Sam Bankman-Fried, the former CEO of FTX, said in a recent letter to the company's staff that he "froze up in the face of pressure" as his business failed.
In the letter, published internally on FTX's Slack, Bankman-Fried expressed his regret for what transpired and its implications on the business staff. (2)
He avoided questions on claims that FTX used client and business cash to support Bankman-Alameda Fried's Research, that Alameda was excluded from FTX's standard liquidation procedure, or that Alameda had lent money to FTX officials, including himself.
What Did Sam Bankman-Fried Say?
"I would give anything to be able to go back in time and change things, as I had no intention for any of this to occur. My family was you, "said he. "That is gone, and the place where we formerly lived is now a monitor warehouse. There is no one left to talk to when I turn around."
In response to pressure, leaks, and the Binance, he claimed he froze up!
The day before FTX filed for bankruptcy, on November 11, Bankman-Fried resigned as CEO of the company.
After Bankman-Fried tweeted numerous times and talked to a reporter about the business, new CEO John Ray III said he is not a current company employee. Since Bankman-Fried no longer has access to the business Slack, a current employee posted the letter to FTX staff on Tuesday.
SBF Gives Details About FTX's Leverage
Earlier in the Spring, FTX had $2 billion in liabilities and about $60 billion in collateral. Still, a market fall caused the value of the collateral to be cut in half, according to Bankman-Fried.
Due to the drying up of credit in the crypto sector, FTX's collateral was worth about $25 billion, despite an increase in his liabilities to $8 billion.
He estimated the value of the collateral at $17 billion at the time. But a subsequent crash in November eroded roughly 50% in collateral value within a very short period.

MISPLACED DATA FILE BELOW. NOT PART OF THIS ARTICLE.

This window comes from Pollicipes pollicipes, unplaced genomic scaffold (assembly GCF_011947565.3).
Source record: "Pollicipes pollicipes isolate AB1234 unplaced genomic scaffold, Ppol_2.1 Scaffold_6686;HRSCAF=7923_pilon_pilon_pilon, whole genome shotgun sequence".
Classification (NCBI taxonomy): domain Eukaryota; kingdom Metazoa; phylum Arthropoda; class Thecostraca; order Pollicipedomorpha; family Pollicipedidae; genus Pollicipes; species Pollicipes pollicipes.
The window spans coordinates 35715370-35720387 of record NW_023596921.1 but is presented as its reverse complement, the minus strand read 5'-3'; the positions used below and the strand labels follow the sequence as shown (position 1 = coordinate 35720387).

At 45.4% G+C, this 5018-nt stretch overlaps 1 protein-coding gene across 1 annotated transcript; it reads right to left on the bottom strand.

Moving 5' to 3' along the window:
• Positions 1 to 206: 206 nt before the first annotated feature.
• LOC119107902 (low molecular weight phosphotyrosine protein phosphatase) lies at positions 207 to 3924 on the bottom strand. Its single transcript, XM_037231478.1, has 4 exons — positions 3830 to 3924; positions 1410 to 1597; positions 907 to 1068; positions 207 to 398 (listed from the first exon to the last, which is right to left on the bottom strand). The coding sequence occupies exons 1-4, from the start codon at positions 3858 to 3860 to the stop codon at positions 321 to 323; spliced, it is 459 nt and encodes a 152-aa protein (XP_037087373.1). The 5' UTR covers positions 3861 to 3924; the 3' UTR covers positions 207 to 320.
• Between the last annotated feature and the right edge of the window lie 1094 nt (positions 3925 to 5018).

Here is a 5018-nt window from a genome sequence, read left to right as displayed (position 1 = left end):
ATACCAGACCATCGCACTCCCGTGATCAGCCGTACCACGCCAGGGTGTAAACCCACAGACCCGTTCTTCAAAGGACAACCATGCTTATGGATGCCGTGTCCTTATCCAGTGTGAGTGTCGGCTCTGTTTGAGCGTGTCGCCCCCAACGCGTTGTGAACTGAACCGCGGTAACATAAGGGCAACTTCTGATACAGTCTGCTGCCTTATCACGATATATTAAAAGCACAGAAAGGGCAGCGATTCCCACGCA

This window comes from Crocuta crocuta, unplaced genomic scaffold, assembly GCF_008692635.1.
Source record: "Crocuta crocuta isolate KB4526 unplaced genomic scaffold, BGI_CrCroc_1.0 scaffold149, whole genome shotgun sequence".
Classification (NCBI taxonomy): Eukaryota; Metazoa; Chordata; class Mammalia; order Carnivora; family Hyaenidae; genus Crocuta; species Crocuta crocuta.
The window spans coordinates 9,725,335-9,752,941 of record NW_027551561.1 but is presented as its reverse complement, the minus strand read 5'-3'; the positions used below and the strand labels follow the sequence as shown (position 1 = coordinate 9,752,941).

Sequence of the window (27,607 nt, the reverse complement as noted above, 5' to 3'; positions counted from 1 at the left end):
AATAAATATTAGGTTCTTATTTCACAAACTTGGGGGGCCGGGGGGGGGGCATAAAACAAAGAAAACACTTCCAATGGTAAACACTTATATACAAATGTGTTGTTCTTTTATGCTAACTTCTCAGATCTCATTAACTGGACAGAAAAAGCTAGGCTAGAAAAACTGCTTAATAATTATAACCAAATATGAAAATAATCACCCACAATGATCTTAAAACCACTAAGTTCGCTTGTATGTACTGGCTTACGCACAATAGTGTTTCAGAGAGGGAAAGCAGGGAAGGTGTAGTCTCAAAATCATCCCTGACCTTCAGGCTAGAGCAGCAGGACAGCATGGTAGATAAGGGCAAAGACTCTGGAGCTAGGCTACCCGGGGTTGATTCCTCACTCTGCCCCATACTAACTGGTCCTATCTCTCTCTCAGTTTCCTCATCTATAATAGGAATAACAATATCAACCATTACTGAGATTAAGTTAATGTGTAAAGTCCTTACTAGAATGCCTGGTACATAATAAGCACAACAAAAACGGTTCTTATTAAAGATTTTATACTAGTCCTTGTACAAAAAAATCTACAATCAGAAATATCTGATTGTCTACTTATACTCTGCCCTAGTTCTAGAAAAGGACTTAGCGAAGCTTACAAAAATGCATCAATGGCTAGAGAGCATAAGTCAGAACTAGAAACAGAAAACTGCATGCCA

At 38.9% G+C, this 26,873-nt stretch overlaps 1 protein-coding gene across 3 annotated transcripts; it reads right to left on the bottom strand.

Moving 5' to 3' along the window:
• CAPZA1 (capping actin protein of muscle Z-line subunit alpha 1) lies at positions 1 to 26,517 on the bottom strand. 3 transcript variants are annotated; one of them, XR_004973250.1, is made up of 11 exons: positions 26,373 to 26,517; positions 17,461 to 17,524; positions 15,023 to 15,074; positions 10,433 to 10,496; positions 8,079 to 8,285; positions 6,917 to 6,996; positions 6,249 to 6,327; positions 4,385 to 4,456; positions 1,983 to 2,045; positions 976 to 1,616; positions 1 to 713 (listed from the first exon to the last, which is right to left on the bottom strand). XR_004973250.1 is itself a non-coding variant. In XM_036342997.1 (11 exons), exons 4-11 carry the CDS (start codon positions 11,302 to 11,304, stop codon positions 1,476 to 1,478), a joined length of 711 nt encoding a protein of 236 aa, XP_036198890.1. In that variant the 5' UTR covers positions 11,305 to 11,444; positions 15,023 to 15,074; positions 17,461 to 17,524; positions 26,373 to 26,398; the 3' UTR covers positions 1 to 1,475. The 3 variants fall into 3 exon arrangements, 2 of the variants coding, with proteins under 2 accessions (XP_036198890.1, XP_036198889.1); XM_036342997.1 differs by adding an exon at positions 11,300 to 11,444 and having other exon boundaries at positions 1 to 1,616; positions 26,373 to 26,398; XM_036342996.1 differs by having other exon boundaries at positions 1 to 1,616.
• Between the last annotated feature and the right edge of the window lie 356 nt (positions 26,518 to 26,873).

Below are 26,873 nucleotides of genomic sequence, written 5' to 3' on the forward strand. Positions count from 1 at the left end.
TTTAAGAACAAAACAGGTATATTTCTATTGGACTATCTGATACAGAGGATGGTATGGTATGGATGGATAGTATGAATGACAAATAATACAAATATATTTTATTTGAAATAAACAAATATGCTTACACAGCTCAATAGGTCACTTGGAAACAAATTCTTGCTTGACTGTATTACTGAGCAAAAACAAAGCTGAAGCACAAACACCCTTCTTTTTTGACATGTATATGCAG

Another $8 billion in collateral was lost during the bank run, which Bankman-Fried attributed to "attacks" in November, he claimed.
Because of initial fiat deposits made before FTX had bank accounts, he explained that it became apparent as they hastily pulled everything together that the position was larger than it appeared to be on admin/users.
"Neither the enormity of the risk posed by a hyper-correlated crash nor the full size of the margin position were realized by me."
He said that he did not grasp the full nature of the margin position or the danger posed by a connected crash.
On Allegations of Appropriation of Funds
He claimed that the loans and secondary sales were used to reinvest in the firm, including buying out Binance, and not for significant personal expenditure.
Concerns about customer funds being transferred from FTX to Alameda, which were raised once more during the company's first bankruptcy hearing earlier on Tuesday, were not addressed by Bankman-Fried.
At the bankruptcy court in Delaware, James Bromley of Sullivan & Cromwell, who represented FTX, stated that significant money appears to have been transferred from other businesses under the FTX umbrella to Alameda, some of which was invested in cryptocurrency and technological enterprises.
"Significant sums of money were also spent on items that had nothing to do with the firm. As an illustration, one of the U.S. debtors is a company that bought Bahamas real estate for over $300 million, "explained Bromley. (2) "The majority of those real estate purchases, according to preliminary investigations, were tied to houses and holiday properties utilized by senior officials."
In the letter on Tuesday, he wrote that
"Maybe there is still a chance to save the company, I believe that there are billions of dollars of genuine interest from new investors that could go to making customers whole. But I can't promise you that anything will happen, because it's not my choice."